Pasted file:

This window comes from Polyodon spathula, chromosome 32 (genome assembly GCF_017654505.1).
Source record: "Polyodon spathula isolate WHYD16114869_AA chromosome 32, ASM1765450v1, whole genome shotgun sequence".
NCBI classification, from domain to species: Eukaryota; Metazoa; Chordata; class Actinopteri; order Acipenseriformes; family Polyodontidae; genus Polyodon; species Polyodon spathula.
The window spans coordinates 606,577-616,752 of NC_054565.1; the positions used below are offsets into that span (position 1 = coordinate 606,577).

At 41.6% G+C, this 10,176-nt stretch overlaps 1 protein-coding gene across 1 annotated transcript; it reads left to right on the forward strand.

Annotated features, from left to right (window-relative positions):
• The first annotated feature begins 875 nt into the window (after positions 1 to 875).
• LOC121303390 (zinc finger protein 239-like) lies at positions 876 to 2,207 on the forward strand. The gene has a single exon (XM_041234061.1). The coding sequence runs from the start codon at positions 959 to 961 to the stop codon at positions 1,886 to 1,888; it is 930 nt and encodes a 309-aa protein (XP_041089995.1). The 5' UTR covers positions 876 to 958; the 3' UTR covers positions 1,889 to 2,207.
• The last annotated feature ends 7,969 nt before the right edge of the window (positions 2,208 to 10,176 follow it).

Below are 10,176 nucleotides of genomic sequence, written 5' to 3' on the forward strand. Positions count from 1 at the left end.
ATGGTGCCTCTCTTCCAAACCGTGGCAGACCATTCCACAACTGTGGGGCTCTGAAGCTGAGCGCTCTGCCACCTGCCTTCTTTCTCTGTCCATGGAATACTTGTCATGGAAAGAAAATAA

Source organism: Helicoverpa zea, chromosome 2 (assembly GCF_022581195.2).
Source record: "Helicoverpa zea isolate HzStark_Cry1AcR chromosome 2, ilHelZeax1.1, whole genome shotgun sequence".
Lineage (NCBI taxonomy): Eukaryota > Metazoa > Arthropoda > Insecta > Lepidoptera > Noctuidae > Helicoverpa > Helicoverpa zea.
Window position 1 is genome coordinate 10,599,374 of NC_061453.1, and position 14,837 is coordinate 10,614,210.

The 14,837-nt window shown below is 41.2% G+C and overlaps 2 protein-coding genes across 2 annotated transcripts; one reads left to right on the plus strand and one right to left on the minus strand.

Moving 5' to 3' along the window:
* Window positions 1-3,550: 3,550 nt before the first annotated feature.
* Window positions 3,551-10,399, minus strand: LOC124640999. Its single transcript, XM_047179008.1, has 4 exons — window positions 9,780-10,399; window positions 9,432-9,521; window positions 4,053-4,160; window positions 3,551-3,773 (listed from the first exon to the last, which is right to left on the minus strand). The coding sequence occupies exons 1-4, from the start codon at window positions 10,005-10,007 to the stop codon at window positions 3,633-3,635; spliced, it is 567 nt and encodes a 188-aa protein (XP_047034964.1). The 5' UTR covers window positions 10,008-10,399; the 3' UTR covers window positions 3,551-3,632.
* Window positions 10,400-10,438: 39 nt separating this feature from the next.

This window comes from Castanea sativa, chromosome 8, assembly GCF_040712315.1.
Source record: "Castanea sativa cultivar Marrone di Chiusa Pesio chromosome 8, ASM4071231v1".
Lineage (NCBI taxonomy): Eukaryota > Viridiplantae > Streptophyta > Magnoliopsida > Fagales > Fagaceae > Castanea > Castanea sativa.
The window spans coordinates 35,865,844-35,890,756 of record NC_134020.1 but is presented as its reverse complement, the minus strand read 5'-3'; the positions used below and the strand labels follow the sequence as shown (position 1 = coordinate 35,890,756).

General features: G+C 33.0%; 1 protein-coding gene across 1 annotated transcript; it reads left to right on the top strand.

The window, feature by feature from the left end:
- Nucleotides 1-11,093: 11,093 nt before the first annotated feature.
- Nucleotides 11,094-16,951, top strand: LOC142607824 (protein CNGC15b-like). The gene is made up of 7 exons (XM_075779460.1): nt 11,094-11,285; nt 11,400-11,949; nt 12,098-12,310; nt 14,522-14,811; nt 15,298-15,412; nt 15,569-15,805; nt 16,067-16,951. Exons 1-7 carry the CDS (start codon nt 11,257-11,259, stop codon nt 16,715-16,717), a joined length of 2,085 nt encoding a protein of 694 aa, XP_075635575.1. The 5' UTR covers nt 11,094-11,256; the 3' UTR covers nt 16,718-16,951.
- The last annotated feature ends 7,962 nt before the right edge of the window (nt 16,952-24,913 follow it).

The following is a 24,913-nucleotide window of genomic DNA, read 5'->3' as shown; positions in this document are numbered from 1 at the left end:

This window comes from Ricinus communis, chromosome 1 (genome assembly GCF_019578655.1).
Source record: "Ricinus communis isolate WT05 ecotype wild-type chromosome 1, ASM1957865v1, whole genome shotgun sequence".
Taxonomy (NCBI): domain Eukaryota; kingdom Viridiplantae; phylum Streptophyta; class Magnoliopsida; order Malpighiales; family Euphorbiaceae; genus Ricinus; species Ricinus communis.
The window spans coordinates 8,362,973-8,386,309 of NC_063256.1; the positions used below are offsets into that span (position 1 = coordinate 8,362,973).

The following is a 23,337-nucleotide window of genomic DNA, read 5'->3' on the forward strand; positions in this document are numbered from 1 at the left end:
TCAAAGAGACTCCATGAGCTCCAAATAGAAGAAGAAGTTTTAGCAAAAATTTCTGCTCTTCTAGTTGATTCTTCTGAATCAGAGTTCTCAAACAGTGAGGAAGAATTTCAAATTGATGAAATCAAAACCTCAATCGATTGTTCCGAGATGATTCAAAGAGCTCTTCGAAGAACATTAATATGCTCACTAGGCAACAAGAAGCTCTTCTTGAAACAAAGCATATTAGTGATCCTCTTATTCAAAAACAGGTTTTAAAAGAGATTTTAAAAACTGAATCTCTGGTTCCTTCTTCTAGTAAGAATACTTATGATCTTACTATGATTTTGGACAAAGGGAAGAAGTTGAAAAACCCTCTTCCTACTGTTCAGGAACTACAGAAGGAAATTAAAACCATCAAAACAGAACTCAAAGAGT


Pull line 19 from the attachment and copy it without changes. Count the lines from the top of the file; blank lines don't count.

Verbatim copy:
* Window positions 3,551-10,399, minus strand: LOC124640999. Its single transcript, XM_047179008.1, has 4 exons — window positions 9,780-10,399; window positions 9,432-9,521; window positions 4,053-4,160; window positions 3,551-3,773 (listed from the first exon to the last, which is right to left on the minus strand). The coding sequence occupies exons 1-4, from the start codon at window positions 10,005-10,007 to the stop codon at window positions 3,633-3,635; spliced, it is 567 nt and encodes a 188-aa protein (XP_047034964.1). The 5' UTR covers window positions 10,008-10,399; the 3' UTR covers window positions 3,551-3,632.